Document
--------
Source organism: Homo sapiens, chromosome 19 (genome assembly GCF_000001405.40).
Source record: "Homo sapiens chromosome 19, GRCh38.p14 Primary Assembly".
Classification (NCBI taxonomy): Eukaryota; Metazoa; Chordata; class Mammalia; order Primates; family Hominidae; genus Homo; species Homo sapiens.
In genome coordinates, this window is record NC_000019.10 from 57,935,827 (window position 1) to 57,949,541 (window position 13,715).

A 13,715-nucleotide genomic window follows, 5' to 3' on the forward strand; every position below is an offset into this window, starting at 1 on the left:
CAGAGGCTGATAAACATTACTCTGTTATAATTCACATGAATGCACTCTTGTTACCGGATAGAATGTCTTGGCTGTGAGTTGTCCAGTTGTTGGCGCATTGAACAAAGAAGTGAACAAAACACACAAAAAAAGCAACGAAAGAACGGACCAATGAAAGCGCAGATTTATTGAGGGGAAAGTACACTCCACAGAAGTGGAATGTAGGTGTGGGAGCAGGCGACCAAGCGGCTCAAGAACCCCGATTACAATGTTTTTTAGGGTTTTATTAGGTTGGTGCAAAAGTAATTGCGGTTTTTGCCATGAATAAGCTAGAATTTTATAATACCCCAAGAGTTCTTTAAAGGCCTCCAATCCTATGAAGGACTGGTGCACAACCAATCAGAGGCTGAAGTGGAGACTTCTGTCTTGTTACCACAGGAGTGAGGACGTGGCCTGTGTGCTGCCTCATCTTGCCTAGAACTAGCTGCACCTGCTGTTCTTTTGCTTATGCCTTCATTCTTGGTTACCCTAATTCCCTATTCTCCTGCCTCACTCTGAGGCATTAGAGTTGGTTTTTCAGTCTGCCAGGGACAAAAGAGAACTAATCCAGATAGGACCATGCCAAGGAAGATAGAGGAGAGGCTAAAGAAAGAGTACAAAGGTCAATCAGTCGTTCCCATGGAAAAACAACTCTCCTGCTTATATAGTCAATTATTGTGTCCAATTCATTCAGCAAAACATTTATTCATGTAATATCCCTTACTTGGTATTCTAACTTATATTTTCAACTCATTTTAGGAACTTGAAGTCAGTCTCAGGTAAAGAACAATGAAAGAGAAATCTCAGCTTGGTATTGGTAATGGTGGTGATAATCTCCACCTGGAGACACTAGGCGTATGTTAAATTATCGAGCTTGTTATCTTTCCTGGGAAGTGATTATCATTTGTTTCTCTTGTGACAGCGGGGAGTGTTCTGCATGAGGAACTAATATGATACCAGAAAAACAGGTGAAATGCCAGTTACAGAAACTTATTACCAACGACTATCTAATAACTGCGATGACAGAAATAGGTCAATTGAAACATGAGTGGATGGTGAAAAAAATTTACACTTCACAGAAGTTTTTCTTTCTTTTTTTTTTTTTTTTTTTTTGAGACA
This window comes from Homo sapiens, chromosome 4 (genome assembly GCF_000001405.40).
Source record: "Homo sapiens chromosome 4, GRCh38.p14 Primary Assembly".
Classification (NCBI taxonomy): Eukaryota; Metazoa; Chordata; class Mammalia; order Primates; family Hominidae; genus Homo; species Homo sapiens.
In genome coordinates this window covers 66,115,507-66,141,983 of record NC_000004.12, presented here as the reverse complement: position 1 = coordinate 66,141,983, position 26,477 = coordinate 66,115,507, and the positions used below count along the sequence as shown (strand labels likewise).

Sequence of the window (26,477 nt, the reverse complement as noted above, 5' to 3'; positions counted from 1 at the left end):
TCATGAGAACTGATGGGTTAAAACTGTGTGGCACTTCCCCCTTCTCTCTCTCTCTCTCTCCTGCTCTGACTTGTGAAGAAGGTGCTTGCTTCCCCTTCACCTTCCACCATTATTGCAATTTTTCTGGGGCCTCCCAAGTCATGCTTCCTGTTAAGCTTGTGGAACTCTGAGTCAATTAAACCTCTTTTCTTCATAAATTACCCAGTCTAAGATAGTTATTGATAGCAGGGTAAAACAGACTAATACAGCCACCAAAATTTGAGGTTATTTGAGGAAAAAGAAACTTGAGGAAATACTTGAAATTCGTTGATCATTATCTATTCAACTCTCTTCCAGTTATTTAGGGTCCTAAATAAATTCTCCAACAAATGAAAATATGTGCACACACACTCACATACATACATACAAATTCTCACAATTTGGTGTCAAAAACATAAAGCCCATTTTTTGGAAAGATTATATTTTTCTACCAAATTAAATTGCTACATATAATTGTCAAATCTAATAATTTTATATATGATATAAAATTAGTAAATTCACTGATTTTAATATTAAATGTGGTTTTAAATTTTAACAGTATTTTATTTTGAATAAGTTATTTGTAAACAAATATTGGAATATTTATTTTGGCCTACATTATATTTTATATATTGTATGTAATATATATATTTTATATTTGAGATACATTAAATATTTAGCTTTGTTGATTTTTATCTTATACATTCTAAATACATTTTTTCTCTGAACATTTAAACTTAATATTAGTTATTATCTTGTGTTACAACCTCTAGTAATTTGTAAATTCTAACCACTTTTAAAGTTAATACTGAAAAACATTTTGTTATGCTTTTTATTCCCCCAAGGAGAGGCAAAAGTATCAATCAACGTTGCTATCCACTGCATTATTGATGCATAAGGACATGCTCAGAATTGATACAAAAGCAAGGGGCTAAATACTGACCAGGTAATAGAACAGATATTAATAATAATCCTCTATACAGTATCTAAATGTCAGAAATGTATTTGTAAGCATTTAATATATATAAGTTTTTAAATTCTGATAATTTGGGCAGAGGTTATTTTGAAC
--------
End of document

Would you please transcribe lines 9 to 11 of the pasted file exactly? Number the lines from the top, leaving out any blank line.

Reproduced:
Classification (NCBI taxonomy): Eukaryota; Metazoa; Chordata; class Mammalia; order Primates; family Hominidae; genus Homo; species Homo sapiens.
In genome coordinates this window covers 66,115,507-66,141,983 of record NC_000004.12, presented here as the reverse complement: position 1 = coordinate 66,141,983, position 26,477 = coordinate 66,115,507, and the positions used below count along the sequence as shown (strand labels likewise).

Sequence of the window (26,477 nt, the reverse complement as noted above, 5' to 3'; positions counted from 1 at the left end):